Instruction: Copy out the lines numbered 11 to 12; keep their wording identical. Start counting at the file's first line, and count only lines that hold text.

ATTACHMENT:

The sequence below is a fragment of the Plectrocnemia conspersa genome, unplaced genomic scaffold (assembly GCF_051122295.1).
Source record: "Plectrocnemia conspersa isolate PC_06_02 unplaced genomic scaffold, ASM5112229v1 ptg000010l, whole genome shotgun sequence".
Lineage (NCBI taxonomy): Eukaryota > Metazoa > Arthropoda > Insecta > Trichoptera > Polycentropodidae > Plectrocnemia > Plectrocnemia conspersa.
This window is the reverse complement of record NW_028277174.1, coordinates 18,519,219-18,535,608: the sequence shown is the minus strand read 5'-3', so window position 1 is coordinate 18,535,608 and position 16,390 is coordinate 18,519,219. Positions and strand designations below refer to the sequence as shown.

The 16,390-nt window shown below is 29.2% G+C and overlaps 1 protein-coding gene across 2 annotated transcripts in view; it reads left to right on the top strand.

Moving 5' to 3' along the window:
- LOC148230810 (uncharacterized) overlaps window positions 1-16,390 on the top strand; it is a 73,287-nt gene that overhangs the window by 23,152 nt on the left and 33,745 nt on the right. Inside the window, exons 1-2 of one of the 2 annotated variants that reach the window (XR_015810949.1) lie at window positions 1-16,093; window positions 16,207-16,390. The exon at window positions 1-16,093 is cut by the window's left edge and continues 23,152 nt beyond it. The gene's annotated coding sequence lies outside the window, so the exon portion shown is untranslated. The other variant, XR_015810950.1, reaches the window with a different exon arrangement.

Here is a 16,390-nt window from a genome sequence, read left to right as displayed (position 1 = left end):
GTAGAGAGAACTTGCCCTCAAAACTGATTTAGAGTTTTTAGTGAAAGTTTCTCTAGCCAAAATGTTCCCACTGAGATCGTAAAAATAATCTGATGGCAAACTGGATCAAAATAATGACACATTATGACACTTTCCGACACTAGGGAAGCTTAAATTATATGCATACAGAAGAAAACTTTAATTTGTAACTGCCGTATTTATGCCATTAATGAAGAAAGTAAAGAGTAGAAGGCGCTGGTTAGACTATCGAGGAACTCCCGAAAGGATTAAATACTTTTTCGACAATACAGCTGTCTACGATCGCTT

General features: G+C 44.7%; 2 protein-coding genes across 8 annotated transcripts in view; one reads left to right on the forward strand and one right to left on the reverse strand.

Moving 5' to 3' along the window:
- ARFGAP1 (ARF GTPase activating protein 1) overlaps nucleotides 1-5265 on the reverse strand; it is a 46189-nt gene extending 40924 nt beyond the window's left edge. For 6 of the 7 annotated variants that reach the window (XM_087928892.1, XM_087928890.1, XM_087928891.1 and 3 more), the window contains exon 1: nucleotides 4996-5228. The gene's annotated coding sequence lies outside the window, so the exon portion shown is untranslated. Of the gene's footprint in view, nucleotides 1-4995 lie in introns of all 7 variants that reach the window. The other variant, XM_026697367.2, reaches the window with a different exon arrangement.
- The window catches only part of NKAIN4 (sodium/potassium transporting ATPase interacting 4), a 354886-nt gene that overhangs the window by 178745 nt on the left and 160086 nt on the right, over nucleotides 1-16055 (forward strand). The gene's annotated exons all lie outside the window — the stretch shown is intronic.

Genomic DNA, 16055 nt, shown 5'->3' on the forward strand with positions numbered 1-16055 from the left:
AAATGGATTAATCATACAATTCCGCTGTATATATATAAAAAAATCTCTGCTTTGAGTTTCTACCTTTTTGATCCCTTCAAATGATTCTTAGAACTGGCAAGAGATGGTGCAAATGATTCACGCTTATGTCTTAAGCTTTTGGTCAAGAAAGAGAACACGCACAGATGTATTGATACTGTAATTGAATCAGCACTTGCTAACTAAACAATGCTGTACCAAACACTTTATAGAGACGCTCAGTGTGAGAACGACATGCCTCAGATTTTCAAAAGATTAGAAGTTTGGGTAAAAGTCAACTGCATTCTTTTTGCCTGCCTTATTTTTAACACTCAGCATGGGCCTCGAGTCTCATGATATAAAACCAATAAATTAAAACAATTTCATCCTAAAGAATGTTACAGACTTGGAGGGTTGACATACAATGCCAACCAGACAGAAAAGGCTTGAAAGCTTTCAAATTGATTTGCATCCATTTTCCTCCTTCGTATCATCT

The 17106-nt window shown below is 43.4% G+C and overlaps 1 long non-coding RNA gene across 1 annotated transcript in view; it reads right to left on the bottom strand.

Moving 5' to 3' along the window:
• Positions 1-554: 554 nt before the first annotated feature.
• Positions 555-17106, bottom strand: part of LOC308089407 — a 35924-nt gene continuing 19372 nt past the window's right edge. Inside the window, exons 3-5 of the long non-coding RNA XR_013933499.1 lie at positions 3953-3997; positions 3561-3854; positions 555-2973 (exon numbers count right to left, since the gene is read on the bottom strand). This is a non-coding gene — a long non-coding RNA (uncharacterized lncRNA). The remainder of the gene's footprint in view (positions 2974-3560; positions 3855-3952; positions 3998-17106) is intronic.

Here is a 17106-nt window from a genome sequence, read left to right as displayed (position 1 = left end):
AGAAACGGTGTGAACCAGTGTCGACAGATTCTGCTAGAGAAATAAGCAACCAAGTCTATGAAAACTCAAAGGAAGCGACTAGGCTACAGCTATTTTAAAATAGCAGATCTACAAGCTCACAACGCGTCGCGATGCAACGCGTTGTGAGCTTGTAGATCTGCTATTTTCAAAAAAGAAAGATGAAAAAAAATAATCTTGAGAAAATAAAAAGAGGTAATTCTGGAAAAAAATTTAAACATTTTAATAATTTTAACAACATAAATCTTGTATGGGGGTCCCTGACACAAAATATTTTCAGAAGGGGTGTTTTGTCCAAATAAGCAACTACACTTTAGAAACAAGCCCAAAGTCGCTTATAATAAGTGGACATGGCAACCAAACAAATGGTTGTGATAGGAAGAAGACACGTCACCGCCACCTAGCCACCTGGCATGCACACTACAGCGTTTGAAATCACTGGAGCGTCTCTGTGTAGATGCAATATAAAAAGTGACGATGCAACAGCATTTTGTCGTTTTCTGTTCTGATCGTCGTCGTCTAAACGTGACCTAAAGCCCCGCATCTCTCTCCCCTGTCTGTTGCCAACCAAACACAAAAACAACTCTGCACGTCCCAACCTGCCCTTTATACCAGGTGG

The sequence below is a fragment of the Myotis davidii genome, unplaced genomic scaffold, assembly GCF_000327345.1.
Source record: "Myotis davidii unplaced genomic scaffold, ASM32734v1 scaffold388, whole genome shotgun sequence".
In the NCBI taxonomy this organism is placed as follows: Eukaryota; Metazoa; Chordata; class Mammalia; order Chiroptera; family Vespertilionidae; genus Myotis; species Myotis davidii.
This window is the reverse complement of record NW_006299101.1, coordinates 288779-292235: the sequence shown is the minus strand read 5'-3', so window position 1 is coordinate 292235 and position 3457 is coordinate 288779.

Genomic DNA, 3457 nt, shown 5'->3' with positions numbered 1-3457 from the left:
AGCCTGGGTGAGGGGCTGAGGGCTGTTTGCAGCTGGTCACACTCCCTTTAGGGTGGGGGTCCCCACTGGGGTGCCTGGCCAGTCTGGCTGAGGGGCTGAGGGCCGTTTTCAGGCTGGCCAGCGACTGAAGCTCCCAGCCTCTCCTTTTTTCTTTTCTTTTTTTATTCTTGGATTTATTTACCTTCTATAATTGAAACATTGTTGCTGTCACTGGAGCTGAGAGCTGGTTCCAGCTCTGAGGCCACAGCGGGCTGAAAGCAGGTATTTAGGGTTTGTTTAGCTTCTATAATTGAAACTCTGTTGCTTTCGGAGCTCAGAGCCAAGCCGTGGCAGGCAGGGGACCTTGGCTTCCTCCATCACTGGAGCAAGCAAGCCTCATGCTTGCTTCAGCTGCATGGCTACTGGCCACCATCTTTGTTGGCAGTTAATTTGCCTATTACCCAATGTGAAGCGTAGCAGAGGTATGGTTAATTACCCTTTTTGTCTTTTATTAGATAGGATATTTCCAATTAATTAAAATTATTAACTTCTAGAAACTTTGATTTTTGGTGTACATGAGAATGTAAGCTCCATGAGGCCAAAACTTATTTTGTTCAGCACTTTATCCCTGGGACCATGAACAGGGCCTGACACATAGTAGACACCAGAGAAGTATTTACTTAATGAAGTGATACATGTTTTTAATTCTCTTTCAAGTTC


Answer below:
Moving 5' to 3' along the window:
- ARFGAP1 (ARF GTPase activating protein 1) overlaps nucleotides 1-5265 on the reverse strand; it is a 46189-nt gene extending 40924 nt beyond the window's left edge. For 6 of the 7 annotated variants that reach the window (XM_087928892.1, XM_087928890.1, XM_087928891.1 and 3 more), the window contains exon 1: nucleotides 4996-5228. The gene's annotated coding sequence lies outside the window, so the exon portion shown is untranslated. Of the gene's footprint in view, nucleotides 1-4995 lie in introns of all 7 variants that reach the window. The other variant, XM_026697367.2, reaches the window with a different exon arrangement.